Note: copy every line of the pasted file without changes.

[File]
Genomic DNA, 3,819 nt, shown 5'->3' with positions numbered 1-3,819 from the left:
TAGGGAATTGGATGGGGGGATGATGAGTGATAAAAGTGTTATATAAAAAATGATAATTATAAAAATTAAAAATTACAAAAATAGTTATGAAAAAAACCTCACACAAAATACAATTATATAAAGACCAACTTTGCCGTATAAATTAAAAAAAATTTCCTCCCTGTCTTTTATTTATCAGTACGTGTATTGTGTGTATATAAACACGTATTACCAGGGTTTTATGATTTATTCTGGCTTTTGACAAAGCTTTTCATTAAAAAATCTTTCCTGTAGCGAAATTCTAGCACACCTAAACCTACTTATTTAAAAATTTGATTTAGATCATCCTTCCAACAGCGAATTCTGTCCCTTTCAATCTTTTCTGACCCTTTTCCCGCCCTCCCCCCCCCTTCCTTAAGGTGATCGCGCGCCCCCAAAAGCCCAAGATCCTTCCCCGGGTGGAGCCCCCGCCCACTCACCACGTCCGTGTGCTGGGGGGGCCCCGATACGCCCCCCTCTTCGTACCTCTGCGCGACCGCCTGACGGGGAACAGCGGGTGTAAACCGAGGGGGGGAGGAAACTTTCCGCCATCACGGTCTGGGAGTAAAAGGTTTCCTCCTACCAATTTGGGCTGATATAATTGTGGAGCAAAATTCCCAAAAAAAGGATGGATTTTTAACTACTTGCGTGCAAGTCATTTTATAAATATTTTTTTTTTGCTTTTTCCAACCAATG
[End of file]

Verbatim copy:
Genomic DNA, 3,819 nt, shown 5'->3' with positions numbered 1-3,819 from the left:
TAGGGAATTGGATGGGGGGATGATGAGTGATAAAAGTGTTATATAAAAAATGATAATTATAAAAATTAAAAATTACAAAAATAGTTATGAAAAAAACCTCACACAAAATACAATTATATAAAGACCAACTTTGCCGTATAAATTAAAAAAAATTTCCTCCCTGTCTTTTATTTATCAGTACGTGTATTGTGTGTATATAAACACGTATTACCAGGGTTTTATGATTTATTCTGGCTTTTGACAAAGCTTTTCATTAAAAAATCTTTCCTGTAGCGAAATTCTAGCACACCTAAACCTACTTATTTAAAAATTTGATTTAGATCATCCTTCCAACAGCGAATTCTGTCCCTTTCAATCTTTTCTGACCCTTTTCCCGCCCTCCCCCCCCCTTCCTTAAGGTGATCGCGCGCCCCCAAAAGCCCAAGATCCTTCCCCGGGTGGAGCCCCCGCCCACTCACCACGTCCGTGTGCTGGGGGGGCCCCGATACGCCCCCCTCTTCGTACCTCTGCGCGACCGCCTGACGGGGAACAGCGGGTGTAAACCGAGGGGGGGAGGAAACTTTCCGCCATCACGGTCTGGGAGTAAAAGGTTTCCTCCTACCAATTTGGGCTGATATAATTGTGGAGCAAAATTCCCAAAAAAAGGATGGATTTTTAACTACTTGCGTGCAAGTCATTTTATAAATATTTTTTTTTTGCTTTTTCCAACCAATG